John Lewis posted a 60% jump in profits as Britain's summer of special events helped the stores and grocery chain weather the economic downturn.
The employee-owned partnership, which has 37 John Lewis shops and 284 Waitrose supermarkets, also credited strong online growth for an 8.6% rise in revenues to £3.9 billion and profits of £144.5 million in the six months to July 28.
It said consumer demand remained fragile but that its department stores still enjoyed like-for-like sales growth of 8.5% in the following six weeks, close to the 9.2% improvement over the previous six months.
As the official department store of London 2012, the group has benefited from sales linked to the Olympics and Paralympics, as well as the Diamond Jubilee.
The stores group also picked up business from the launch of new technology, such as Apple's iPad and the switchover to digital television.
The performance represents a strong recovery from the previous financial year, when the group's price-match promise triggered the first profits fall since 2009 and a cut in the staff bonus from 18% to 14% of salary.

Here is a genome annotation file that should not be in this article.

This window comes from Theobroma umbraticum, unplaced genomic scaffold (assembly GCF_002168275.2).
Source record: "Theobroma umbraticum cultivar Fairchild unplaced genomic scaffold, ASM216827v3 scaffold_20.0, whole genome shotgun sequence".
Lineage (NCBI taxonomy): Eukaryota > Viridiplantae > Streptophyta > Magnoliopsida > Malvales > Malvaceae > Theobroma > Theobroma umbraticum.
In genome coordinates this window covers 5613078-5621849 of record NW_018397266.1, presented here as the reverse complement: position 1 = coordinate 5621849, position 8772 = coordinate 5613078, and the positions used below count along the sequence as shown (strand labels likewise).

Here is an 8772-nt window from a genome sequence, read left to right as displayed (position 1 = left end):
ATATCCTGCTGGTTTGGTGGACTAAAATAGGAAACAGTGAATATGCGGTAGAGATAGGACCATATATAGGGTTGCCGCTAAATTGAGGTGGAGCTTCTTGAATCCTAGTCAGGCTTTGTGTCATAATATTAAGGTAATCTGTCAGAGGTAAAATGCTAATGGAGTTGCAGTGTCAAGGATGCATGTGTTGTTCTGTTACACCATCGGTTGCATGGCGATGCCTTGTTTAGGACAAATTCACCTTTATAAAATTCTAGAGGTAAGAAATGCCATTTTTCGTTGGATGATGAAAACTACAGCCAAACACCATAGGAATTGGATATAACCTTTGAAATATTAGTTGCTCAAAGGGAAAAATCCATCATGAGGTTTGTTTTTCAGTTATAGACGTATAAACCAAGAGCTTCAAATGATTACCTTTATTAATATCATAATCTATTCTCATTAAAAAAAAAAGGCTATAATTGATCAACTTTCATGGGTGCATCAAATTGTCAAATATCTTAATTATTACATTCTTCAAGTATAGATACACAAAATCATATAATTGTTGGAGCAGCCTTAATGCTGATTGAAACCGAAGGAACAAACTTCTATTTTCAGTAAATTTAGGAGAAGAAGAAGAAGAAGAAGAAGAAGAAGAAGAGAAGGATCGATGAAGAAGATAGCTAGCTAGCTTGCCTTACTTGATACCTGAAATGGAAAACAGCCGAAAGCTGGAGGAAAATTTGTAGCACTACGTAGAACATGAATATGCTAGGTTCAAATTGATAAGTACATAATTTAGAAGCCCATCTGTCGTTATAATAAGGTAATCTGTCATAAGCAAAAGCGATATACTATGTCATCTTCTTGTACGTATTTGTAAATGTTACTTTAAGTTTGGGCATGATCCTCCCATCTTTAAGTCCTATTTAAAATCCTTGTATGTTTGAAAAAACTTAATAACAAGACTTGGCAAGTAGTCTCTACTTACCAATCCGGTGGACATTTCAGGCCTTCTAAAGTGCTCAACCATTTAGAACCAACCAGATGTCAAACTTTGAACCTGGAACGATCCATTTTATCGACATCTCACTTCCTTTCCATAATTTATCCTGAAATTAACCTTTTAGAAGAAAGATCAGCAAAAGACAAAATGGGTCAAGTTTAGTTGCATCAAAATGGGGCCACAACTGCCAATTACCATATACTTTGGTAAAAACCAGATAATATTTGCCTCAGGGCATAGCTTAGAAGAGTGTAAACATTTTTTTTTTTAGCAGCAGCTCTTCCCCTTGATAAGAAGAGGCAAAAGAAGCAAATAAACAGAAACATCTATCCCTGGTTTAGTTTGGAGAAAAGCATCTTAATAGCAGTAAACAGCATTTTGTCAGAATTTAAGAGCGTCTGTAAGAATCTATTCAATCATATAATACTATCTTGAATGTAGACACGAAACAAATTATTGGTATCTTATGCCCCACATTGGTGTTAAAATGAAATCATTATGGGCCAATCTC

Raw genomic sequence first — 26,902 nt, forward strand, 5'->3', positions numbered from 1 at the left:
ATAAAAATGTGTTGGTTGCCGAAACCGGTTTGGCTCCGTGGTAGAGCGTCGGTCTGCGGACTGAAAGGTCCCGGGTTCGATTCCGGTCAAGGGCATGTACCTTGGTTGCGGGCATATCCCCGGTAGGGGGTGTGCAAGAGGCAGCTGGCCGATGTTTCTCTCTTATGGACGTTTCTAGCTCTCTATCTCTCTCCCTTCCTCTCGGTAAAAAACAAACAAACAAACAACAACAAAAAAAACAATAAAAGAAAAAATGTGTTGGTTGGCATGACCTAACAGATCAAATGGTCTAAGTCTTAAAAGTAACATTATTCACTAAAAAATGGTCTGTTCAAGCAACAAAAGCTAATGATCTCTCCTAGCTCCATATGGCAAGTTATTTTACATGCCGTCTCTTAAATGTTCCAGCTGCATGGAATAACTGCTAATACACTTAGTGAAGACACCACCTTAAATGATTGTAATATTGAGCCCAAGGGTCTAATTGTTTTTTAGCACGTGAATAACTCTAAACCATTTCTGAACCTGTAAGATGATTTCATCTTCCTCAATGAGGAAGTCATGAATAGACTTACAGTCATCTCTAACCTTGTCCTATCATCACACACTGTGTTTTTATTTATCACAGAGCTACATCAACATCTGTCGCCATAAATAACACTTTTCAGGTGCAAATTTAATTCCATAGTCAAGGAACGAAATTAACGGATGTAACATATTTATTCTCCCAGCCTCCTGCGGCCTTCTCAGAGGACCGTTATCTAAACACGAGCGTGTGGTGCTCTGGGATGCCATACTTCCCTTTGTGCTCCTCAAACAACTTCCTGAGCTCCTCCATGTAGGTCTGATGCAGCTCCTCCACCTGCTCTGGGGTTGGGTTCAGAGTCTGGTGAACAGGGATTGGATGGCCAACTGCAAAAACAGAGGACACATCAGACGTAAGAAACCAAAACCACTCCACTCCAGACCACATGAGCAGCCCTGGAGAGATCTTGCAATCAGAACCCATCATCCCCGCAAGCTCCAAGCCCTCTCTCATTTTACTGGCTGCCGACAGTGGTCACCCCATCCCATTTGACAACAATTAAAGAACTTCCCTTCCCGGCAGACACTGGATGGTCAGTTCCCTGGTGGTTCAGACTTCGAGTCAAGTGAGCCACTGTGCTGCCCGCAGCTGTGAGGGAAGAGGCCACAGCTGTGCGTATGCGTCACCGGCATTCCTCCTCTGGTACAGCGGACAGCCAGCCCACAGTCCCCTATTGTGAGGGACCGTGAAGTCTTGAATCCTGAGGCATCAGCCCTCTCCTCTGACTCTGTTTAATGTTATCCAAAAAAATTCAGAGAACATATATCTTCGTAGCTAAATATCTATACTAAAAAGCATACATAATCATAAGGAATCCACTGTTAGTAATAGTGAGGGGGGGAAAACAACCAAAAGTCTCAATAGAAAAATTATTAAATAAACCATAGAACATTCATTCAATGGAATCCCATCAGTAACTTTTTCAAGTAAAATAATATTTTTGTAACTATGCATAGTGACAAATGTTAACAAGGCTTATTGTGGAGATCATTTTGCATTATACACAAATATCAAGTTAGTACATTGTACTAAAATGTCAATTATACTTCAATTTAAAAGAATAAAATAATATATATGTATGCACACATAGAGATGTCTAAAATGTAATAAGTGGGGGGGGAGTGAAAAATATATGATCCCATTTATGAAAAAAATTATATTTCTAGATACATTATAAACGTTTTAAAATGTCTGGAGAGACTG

The business warned that investment costs meant the pace of growth seen in the first half of this year was unlikely to be maintained over the second half, although the rate of growth will remain positive.
Operating profits in the first half at John Lewis department stores jumped 188% to £45.6 million, while Waitrose rose 29% to £142 million.
Waitrose opened 10 new branches in the half year, including six convenience stores, and also improved online sales by 50% with deliveries now available from 147 branches as well as its distribution centre in west London.
The department stores business generated online sales of £375.8 million in the six months, an increase of 43% on a year earlier. Looking ahead, Partnership chairman Charlie Mayfield said: "Consumer demand remains fragile, but has stabilised and we continue to see opportunities to grow market share."